Five years ago the call was for doctors with an interest in scientific research, according to Dr. Daniel H. Funkenstein, an expert in medical trends and a psychiatrist at the Harvard Medical School.

According to Funkenstein, "The reinforcement of students by their peers, society, the government and foundations has shifted away from science to the work in the community. The delivery of health care has become the 'in thing.'"

In the cities there is currently one doctor practicing medicine for roughly every 10,000 people, while in the suburbs there is one doctor for approximately every 700.

"I think there are at least a few more people entering medicine because of a burning desire for social reform," said Fox.

"Students are making their own assessments of where the problems of today's society are and in most cases, these problems come back to medicine," said Dr. Leroy A. Resch of the University of Buffalo.

"Population control, the squandering of resource, pollution-all of these are related to medicine. Health is involved in many social problems-poverty and malnutrition, for example," he said.

One Radcliffe senior who plans to attend medical school next fall said, "I wanted to have some concrete skills to offer to the community. I think medicine is very compatible with that goal."

"I think I can do a lot more for the community as a doctor than I can in any other way," said David C. Chin '71, who plans to enter Harvard Medical School next fall.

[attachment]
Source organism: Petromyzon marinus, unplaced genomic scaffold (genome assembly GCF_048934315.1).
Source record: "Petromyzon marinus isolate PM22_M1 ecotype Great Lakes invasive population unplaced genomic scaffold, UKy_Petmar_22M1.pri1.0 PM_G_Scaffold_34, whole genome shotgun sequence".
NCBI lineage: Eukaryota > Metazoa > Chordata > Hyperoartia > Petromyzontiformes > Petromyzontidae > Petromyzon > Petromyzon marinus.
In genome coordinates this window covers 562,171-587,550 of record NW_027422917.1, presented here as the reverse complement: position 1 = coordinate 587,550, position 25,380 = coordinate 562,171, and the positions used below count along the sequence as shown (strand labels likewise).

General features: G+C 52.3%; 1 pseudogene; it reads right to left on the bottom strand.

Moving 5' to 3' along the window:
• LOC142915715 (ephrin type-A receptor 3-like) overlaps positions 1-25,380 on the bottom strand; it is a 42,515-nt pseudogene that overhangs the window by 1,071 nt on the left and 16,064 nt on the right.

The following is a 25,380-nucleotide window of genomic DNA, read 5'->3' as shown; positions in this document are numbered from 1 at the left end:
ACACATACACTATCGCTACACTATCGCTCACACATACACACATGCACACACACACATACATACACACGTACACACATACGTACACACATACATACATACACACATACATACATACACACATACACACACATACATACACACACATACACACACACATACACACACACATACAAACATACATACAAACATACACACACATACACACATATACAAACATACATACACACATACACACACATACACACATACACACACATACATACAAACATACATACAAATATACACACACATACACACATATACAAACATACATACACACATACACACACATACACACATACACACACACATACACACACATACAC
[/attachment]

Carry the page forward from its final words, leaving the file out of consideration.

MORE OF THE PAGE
Eric G. Wedum '71 said he thinks that the political activity at Harvard over the last three years has contributed to the rise of medical school interest.

"My class entered when Vietnam, poverty, and civil rights were really becoming burning issues. We were charged with a desire to help mankind," he said.

"Some decided to go to medical school, while many others decided to major in government, planning to do social service through politics. I was one of them, but I have slowly discovered that politics wasn't for me. I don't think I could be comfortable as a politician, but that I could be as a doctor," he said.

Wedum now plans to complete the pre-medical requirements as a special student next fall, before applying to medical school.

Frustration with the political system seems to be changing the plans of many to medicine. "I considered going to law school, but a feeling of political alienation made me drop those plans," said a Radcliffe social studies major who is now pre-med.

The approach of graduation also seems to be driving people toward medical school. "I was hassled by the draft, hassled by what I was going to do. Graduation made my consider long-term goals and forced me to look for a specific direction," said David C. Logan '70, a special student who plans to attend medical school in the fall.

Assurance of a high-paying job undoubtedly motivates many students to enter medicine. While other job markets are shrinking, the demand for doctors is at a new high.

Both Fox and Arkema say they have noticed that financial motives are big among those planning to enter medicine from Harvard.

Wedum said he thought that the increase in scholarship students at Harvard had added to the number of pre-medical students.

"I would have been premed long ago if I had had to worry about money at all. People who are aware of the fact that little green slips don't float through the mail will tend to look for something secure," Wedum said.

The rise in the number of Harvard pre-medical students comes despite increasingly intense competition for a limited number of places at the 180 American medical schools. Nearly 15 per cent of the medical school applicants in the class of 1970 were turned down at all their choices. Pre-medical advisors predict that figure will increase.